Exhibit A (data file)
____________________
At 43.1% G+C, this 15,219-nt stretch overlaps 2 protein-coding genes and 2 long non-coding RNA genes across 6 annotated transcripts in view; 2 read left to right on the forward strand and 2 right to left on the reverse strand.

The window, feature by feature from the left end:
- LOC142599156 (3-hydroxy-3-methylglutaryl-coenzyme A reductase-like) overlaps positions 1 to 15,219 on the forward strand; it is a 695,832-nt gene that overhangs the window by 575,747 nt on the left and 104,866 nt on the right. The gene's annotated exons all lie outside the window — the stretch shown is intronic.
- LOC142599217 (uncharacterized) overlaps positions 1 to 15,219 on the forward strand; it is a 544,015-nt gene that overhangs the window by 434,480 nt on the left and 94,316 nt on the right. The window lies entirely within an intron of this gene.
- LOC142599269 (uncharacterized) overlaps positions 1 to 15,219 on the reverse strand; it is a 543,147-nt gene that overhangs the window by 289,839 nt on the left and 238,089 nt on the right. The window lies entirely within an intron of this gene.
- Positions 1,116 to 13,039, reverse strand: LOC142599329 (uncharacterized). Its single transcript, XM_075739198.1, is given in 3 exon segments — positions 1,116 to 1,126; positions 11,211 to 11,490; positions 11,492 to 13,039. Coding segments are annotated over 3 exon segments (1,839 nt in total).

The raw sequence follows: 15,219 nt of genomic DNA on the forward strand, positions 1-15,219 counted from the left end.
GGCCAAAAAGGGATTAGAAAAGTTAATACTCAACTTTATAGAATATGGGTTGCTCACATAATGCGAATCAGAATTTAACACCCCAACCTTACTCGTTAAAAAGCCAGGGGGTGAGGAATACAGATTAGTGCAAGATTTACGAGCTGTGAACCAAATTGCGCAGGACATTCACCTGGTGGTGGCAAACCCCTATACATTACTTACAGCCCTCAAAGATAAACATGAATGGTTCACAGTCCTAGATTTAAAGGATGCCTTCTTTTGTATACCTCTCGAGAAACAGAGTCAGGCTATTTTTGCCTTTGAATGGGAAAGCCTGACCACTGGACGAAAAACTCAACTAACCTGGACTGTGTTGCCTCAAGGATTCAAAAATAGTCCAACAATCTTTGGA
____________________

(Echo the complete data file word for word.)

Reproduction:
At 43.1% G+C, this 15,219-nt stretch overlaps 2 protein-coding genes and 2 long non-coding RNA genes across 6 annotated transcripts in view; 2 read left to right on the forward strand and 2 right to left on the reverse strand.

The window, feature by feature from the left end:
- LOC142599156 (3-hydroxy-3-methylglutaryl-coenzyme A reductase-like) overlaps positions 1 to 15,219 on the forward strand; it is a 695,832-nt gene that overhangs the window by 575,747 nt on the left and 104,866 nt on the right. The gene's annotated exons all lie outside the window — the stretch shown is intronic.
- LOC142599217 (uncharacterized) overlaps positions 1 to 15,219 on the forward strand; it is a 544,015-nt gene that overhangs the window by 434,480 nt on the left and 94,316 nt on the right. The window lies entirely within an intron of this gene.
- LOC142599269 (uncharacterized) overlaps positions 1 to 15,219 on the reverse strand; it is a 543,147-nt gene that overhangs the window by 289,839 nt on the left and 238,089 nt on the right. The window lies entirely within an intron of this gene.
- Positions 1,116 to 13,039, reverse strand: LOC142599329 (uncharacterized). Its single transcript, XM_075739198.1, is given in 3 exon segments — positions 1,116 to 1,126; positions 11,211 to 11,490; positions 11,492 to 13,039. Coding segments are annotated over 3 exon segments (1,839 nt in total).

The raw sequence follows: 15,219 nt of genomic DNA on the forward strand, positions 1-15,219 counted from the left end.
GGCCAAAAAGGGATTAGAAAAGTTAATACTCAACTTTATAGAATATGGGTTGCTCACATAATGCGAATCAGAATTTAACACCCCAACCTTACTCGTTAAAAAGCCAGGGGGTGAGGAATACAGATTAGTGCAAGATTTACGAGCTGTGAACCAAATTGCGCAGGACATTCACCTGGTGGTGGCAAACCCCTATACATTACTTACAGCCCTCAAAGATAAACATGAATGGTTCACAGTCCTAGATTTAAAGGATGCCTTCTTTTGTATACCTCTCGAGAAACAGAGTCAGGCTATTTTTGCCTTTGAATGGGAAAGCCTGACCACTGGACGAAAAACTCAACTAACCTGGACTGTGTTGCCTCAAGGATTCAAAAATAGTCCAACAATCTTTGGA